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Short Communication

Catalytic roles of metals and supports on hydrodeoxygenation of lignin


monomer guaiacol
Cho Rim Lee
a, b
, Ji Sun Yoon
a, c
, Young-Woong Suh
d
, Jae-Wook Choi
a
, Jeong-Myeong Ha
a,
,
Dong Jin Suh
a
, Young-Kwon Park
b
a
Clean Energy Research Center, Korea Institute of Science and Technology, Seoul 136-791, Republic of Korea
b
Department of Energy and Environmental System Engineering, University of Seoul, Seoul 130-743, Republic of Korea
c
Department of Chemical and Biomolecular Engineering, Yonsei University, Seoul 120-749, Republic of Korea
d
Department of Chemical Engineering, Hanyang University, Seoul 133-791, Republic of Korea
a b s t r a c t a r t i c l e i n f o
Article history:
Received 1 August 2011
Received in revised form 22 September 2011
Accepted 11 October 2011
Available online 17 October 2011
Keywords:
Hydrodeoxygenation
Guaiacol
Lignin
Rh/SiO
2
-Al
2
O
3
Catalyst
Biomass
Hydrodeoxygenation of the lignin monomer guaiacol was performed on the bifunctional catalysts of noble-metals
supported on acidic matrices. The catalytic roles of metal nanoparticles and acidic supports were elucidated using
the acid-site-measurement-dependent catalysis results, which demonstrated that metals were responsible for the
hydrogenation of aromatic rings while metal-deposited acidic supports were indispensable to the deoxygenation
of oxygenates. Among various combinations of metals and supports, Rh/SiO
2
-Al
2
O
3
and Ru/SiO
2
-Al
2
O
3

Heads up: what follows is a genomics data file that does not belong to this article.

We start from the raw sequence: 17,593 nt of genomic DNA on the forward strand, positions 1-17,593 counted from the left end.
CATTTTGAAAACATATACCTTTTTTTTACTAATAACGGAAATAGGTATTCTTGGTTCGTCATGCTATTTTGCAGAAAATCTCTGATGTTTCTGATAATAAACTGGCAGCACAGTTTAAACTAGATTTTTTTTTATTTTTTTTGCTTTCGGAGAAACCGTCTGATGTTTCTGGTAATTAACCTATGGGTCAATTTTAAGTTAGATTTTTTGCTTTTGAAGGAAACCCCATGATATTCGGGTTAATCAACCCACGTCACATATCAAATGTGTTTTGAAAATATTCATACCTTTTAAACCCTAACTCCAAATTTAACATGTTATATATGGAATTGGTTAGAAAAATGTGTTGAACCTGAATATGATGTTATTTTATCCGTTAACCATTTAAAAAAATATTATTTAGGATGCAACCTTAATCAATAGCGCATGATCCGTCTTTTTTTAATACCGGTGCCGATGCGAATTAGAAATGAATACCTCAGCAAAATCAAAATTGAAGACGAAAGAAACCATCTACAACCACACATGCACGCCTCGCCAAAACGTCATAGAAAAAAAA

exhibited
the highest cyclohexane yields.
2011 Elsevier B.V. All rights reserved.
1. Introduction
The depletion of fossil fuels creates the research opportunities on
sustainable energy and chemical resource development. While various
energy sources, such as solar, wind, and biofuel have been suggested,
biomass, including corn, sugarcane, grass, wood, and algae, remains
the only resource for both energy and chemical production [1]. Biomass
is composed of complex polymers, such as cellulose, hemicellulose, and
lignin, which are valuable carbon sources being capable of replacing
coal, natural gas, and petroleum in the chemical industry. Of these bio-
polymers, the polysaccharides of cellulose and hemicellulose have been
investigated extensively as raw materials to produce alcohols, organic
acids, and furfurals because of their easier processibility of fermentation
and catalytic decomposition [1,2]. In contrast, complex lignin has been
regardedas a waste byproduct of the lignocellulosic biomass conversion
processes despite the fact that it is composed of valuable aromatic
monomers [3,4].
In search of new sustainable carbon and energy sources, research
efforts to enable the use of lignin as a valuable chemical resource
have recently increased sharply [5]. Because of its complex structure,
depolymerization of lignin by means of catalytic and thermochemical
processes is required. In addition, further chemical processes can convert
the lignin fragments to other valuable chemicals. The catalytic hydroge-
nation of lignin fragments has been investigated, with guaiacol and its
derivatives frequently selected as lignin model compounds for the
hydrodeoxygenation of lignin fragments [6]. Mo-based catalysts
[710], transition-metal-based catalysts [11], and zeolites [12] have
been investigated to prepare hydrodeoxygenated aromatic compounds